“Now what?” said Aida. Her voice was leaden with fatigue. She remained seated on the floor, her arms curled around her legs. At once, she lost her authoritarian demeanour.
Kenta shrugged. He leaned back, taking care to sheath his gun.
“I’ve never really dealt with this kind of thing before. So, I guess we wing it?”
“It’s over now, surely?” she asked.
Kenta shrugged once more. Another habit of his.
“I guess. But you saw outside..” he broke off as a testament to his original habit.
Aida nodded. “We need a plan. Anything. We can’t stay in this city. Everything electrical… unnerves me.”
She shuddered as she looked at the light above. It shone innocuously but Kenta knew she had a point. He thought of Michi Sugai and understood. “You’ll remain with me?”
For the first time, a hopeful smile had permeated her lips. As the elevator steadied for the ground floor, he helped her to her feet. The exit loomed as they stepped off onto the ground floor.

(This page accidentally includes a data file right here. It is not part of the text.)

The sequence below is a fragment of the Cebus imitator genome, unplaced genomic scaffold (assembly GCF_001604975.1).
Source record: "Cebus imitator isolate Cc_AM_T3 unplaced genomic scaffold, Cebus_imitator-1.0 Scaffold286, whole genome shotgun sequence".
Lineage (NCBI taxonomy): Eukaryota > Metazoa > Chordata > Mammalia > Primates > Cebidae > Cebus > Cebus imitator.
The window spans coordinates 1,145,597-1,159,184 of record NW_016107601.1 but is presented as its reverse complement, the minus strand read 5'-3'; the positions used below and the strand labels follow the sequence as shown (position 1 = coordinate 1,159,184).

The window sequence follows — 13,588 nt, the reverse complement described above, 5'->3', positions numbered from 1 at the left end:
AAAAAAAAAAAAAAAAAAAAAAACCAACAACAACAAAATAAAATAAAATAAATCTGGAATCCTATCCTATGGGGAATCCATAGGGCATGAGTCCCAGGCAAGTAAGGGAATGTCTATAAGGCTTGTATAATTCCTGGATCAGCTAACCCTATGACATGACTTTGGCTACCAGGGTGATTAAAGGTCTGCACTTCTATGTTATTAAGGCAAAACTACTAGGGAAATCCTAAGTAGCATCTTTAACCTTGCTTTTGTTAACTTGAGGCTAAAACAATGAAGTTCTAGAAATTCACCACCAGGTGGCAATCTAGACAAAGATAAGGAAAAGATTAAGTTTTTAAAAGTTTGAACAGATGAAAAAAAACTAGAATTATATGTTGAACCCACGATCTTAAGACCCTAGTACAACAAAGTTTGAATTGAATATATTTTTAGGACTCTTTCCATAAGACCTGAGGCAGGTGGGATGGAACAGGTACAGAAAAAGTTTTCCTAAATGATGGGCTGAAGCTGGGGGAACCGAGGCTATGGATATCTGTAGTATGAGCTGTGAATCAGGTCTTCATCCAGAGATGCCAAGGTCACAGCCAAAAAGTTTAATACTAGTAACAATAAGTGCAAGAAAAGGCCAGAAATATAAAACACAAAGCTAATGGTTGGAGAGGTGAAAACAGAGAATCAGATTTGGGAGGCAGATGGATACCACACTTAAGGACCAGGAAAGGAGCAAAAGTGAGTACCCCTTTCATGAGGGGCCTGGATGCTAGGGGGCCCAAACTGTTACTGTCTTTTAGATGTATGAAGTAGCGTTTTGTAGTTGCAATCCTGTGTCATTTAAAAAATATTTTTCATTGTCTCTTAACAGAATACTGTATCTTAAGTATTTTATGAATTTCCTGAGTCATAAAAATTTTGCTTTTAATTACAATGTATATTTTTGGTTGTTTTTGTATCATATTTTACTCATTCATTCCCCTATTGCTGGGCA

A lurch came from within the building. It was an unholy sound that shook the foundations. Debris fell as it reached a swollen pitch. Adrenaline fuelling their tired bodies, Kenta and Aida ran towards the exit as the building ached with an unknown pain. The glitched roar sounded again as they escaped into the city street.
With a great shiver, the building had reached the end of its proud stature. It collapsed within the blink of an eye; not spitting dust and wreckage but as though it were falling into a square void into the earth. The Shione Corporation was nothing more than a memory.
Kenta and Aida were stunned. They looked around as the dust settled and saw the electronic billboards flicker and silence. Osaka had lost its soul.
“Let’s go.” murmured Aida. She and Kenta left behind the grave of where Ren Usami’s prized creation had been plundered.
Many blocks over, but still in sight, an airplane took a strange course over the city. It passed by uncaring of the monstrosities that had occurred below; the sketched city was of no concern. Lazily, it fell to a strange angle; as though it were beckoned.
The aircraft increased in speed. Anyone watching from below would be curious and perhaps a little worried. At thousands of miles an hour, yet memory would replay this in slow motion, the airplane slammed into the tallest skyscraper and erupted into a plume of flame much larger than it should have. It rained flames for ten blocks in each direction; Kenta and Aida were warned only be premonition as a dust cloud that drowned the sky descended upon them. Above, in the emptiness of the empyrean, a suffocating blanket of clouds unleashed a storm only seen in the cruellest of nightmares.